5. Change the ColumnWidths property to 0cm;8cm (if your units are not
metric then Access will automatically convert the values).

You should now see the full name in the column in datasheet view of the
table. However, its far better not to do this in the table at all but only
in a form based on the table, using a combo box set up as above as the
control on the form. Data should always be entered via forms, not in raw
datasheet view, and showing the values 'looked up' from the Customers table
in datasheet view of the table serves no real purpose and only causes
confusion, as you've demonstrated by your post. Not to mention the other
problems described at the link I gave you!

Ken Sheridan
Stafford, England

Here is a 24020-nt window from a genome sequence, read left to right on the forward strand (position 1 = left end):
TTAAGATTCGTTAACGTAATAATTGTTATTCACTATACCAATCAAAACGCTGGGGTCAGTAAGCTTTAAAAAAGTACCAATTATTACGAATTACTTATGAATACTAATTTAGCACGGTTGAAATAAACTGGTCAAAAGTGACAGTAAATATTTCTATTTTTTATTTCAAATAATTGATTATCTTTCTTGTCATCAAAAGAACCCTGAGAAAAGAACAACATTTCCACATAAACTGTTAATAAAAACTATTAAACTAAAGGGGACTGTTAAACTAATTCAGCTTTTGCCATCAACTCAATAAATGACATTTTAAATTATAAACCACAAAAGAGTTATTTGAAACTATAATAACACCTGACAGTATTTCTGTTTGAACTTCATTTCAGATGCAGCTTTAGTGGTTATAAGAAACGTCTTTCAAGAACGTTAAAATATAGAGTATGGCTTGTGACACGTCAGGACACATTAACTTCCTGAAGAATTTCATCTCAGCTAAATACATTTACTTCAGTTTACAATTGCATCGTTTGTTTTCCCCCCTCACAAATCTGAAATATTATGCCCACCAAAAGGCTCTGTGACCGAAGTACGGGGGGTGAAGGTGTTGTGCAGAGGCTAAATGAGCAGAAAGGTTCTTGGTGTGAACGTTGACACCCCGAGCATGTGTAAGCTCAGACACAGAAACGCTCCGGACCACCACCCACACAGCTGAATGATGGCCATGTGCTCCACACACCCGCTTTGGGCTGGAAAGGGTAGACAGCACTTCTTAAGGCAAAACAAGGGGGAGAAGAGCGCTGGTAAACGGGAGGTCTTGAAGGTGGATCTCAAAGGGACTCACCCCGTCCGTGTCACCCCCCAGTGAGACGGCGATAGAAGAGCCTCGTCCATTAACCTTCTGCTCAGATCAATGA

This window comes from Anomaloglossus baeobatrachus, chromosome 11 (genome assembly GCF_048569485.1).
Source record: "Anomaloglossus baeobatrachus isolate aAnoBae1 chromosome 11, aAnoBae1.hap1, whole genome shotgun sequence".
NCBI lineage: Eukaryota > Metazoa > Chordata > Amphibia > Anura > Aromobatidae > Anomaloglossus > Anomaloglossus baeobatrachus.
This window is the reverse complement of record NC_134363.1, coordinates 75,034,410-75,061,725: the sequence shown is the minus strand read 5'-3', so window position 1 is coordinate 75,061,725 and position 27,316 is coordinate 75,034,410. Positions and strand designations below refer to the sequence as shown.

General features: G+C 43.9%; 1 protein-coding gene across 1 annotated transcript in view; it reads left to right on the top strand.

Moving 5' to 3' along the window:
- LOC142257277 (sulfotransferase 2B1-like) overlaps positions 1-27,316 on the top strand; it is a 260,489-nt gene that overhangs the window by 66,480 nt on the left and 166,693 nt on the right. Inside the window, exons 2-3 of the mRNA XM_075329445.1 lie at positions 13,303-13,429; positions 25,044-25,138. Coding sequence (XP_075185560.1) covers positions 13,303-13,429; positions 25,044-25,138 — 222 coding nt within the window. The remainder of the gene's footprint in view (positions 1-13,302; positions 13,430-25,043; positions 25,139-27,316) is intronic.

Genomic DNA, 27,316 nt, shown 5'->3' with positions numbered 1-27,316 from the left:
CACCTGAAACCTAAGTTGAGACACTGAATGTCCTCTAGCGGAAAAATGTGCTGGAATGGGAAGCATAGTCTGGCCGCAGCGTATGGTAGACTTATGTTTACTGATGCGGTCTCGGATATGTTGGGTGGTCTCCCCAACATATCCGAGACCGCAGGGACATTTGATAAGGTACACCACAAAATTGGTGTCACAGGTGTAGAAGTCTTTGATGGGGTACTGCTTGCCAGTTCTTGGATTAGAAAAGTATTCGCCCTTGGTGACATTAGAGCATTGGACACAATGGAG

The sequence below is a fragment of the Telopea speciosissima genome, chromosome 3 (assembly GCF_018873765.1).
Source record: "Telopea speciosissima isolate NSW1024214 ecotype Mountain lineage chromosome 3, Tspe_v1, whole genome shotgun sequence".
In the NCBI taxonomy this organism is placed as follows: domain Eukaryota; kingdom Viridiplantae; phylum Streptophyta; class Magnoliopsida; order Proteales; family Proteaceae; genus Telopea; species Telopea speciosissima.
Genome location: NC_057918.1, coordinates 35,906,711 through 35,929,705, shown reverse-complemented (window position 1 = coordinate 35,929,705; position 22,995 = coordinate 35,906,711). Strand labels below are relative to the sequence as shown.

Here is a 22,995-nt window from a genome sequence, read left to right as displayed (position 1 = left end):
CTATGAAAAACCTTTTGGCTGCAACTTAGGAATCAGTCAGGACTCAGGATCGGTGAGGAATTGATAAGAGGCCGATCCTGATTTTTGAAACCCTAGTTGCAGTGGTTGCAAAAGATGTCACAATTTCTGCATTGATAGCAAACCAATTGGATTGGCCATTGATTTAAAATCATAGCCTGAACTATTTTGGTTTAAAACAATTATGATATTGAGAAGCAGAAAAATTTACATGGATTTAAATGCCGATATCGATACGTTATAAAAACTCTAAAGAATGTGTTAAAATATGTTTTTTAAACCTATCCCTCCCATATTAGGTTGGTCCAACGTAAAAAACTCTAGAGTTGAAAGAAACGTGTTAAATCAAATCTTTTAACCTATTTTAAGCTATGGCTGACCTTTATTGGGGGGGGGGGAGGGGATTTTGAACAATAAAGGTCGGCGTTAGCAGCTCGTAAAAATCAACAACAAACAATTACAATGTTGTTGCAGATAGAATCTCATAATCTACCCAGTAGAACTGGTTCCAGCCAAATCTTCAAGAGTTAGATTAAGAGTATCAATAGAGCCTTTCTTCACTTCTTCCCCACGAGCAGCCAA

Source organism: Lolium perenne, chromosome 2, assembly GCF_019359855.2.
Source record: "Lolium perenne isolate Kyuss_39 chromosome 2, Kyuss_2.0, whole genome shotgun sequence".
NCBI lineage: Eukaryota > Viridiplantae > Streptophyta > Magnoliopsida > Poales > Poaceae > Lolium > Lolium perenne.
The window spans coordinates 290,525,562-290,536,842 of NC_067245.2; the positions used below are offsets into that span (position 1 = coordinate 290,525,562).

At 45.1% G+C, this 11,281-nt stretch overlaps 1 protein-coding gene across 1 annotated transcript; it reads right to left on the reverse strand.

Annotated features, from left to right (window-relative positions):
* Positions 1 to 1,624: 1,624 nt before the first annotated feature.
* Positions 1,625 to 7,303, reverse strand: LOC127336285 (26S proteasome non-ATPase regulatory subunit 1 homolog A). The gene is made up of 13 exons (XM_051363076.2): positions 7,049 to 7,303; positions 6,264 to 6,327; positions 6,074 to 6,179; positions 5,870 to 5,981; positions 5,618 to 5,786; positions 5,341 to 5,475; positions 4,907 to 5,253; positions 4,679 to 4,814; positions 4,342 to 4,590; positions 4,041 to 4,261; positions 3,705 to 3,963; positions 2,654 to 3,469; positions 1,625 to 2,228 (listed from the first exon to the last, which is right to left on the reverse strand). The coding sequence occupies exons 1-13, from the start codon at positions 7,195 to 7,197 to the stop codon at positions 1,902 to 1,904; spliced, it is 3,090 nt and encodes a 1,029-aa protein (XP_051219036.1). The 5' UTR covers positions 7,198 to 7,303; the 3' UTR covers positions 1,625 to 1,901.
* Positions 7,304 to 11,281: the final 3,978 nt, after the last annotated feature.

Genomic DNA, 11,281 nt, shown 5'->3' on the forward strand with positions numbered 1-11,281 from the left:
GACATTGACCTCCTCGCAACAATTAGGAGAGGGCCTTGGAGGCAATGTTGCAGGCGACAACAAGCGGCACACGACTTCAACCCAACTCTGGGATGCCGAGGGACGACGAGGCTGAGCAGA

E

Edward

One more thing, you said we shouldnt use lookup wizard and also I read the
article you sent but what is the althernative? I mean when I want to relate
orders table with customes how can find proper cutomer ID to enter in a
proper field order's table ?
--
Best regards,
Edward


Ken Sheridan said:
Edward:

Firstly the look-up wizard is best avoided. See the following link for the
gory details:


http://www.mvps.org/access/lookupfields.htm


You are correct; the data type of your Customer column in the Orders table
is a number, and its actual values are numbers, not what you see. The names
are 'looked up' from the Customers table and are not held in the Orders table
at all. This is as it should be as names are unsuitable for keys, being
duplicated.

To enable you to see both names in the column you need to amend its
properties in table design view. Make a copy of the table first as a back